Revamping AFIS for the FBI

Lockheed will double FBI fingerprint, biometrics database

Lockheed gave its team members temporary assignments during the protest period to keep them engaged and ready to return quickly to NGI. They've all been called back and are working again on the NGI contract, Humpton said. "We reassembled the team, put them back into those key slots to help re-plan things, and we have them side by side now with their FBI counterparts."

Upgrading the fingerprint files remains the first and most important part of the system because fingerprints remain a critical crimefighting and anti-terrorism tool. Fingerprint identification "is what law enforcement uses. That will not change anytime soon," Marks said. The fingerprint database is targeted to be fully functioning by 2013.


NGI will double the size of the FBI's IAFIS, which is housed in an underground facility in Clarksburg, W.Va. The repository is the largest collection of its kind in the world.

The FBI amassed the collection through voluntary submissions of fingerprints and from criminal collections by state, local and federal law enforcement agencies. Authorized officials can scan IAFIS files for data by submitting a 10-print fingerprint set. Electronic responses are usually available within two hours for criminal cases and 24 hours for civil cases.

"IAFIS has been a fantastic tool in support of criminal justice and the war on terror," said Thomas Bush, assistant director of the FBI's Criminal Justice Information Services division. "NGI will give us bigger, better, faster capabilities and lead us into the future."

NGI has a design/build quality to it that is intended to accommodate upgrades and improvements throughout the contract period. If some new biometrics technology becomes available during the ninth year of the contract, it will be incorporated in the system, Marks said. "We don't know ... where we'll be 10 years from now," she said. "That's the real visionary part." She credited the FBI with setting the tone of the project by telling Lockheed Martin, "We know what we know, we know what we can see in the near term, but we're going to figure out the long term together."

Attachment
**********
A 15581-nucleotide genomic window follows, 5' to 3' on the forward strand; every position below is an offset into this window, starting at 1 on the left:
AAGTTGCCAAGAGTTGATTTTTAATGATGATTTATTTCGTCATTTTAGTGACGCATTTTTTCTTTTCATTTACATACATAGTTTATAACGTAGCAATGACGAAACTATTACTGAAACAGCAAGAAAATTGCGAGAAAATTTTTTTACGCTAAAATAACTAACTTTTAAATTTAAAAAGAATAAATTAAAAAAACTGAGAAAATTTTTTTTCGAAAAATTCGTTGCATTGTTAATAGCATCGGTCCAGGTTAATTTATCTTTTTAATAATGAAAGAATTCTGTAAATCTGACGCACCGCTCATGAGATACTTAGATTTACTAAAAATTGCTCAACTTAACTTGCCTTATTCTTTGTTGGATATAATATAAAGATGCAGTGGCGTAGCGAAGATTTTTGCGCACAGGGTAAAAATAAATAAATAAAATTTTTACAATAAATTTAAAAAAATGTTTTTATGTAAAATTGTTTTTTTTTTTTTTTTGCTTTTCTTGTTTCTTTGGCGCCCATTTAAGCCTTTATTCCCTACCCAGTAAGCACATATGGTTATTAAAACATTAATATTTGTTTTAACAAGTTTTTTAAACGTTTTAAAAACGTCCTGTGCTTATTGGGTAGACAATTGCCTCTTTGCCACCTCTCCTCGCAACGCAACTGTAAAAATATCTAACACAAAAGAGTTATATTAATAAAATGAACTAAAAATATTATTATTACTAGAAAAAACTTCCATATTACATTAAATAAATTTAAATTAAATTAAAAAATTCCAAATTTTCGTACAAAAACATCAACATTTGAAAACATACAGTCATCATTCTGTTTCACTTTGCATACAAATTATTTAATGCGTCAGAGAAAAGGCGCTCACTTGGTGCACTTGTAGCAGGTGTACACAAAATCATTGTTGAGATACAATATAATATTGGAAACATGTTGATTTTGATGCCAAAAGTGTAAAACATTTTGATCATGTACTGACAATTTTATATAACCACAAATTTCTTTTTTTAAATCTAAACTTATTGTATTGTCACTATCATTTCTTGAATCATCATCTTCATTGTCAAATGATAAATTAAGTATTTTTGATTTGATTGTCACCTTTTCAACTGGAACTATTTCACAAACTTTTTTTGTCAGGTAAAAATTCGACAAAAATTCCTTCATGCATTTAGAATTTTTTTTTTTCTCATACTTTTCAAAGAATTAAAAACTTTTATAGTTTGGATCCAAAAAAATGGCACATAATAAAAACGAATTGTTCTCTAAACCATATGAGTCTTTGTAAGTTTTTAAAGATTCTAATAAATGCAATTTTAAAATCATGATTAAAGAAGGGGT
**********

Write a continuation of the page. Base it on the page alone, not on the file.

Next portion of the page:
The challenge is going to be identifying, evaluating and being able to implement new technologies and the various biometric modalities and using them effectively, Marks added. "Does iris [scanning] help you more? Does facial recognition help you? Does palm [print] help?"

"The framework itself is designed with open standards in mind," Humpton said, citing potential biometric advances. "The concept is to build a framework that enables various modalities to plug and play for the ultimate biometrics interoperability." NGI is being designed with technical flexibility to accommodate future biometrics technologies that could be important aids to law enforcement efforts. "There's a lot of invention going on," she said.

"Our challenge is to understand the state of the possible," Marks said. "Once it's possible to understand, can it be reduced to practice?" The FBI wants to take advantage of the best technologies as they emerge and not get locked into particular products and services, Humpton said. "So what we're bringing forward is a framework that is product-independent, vendor-independent."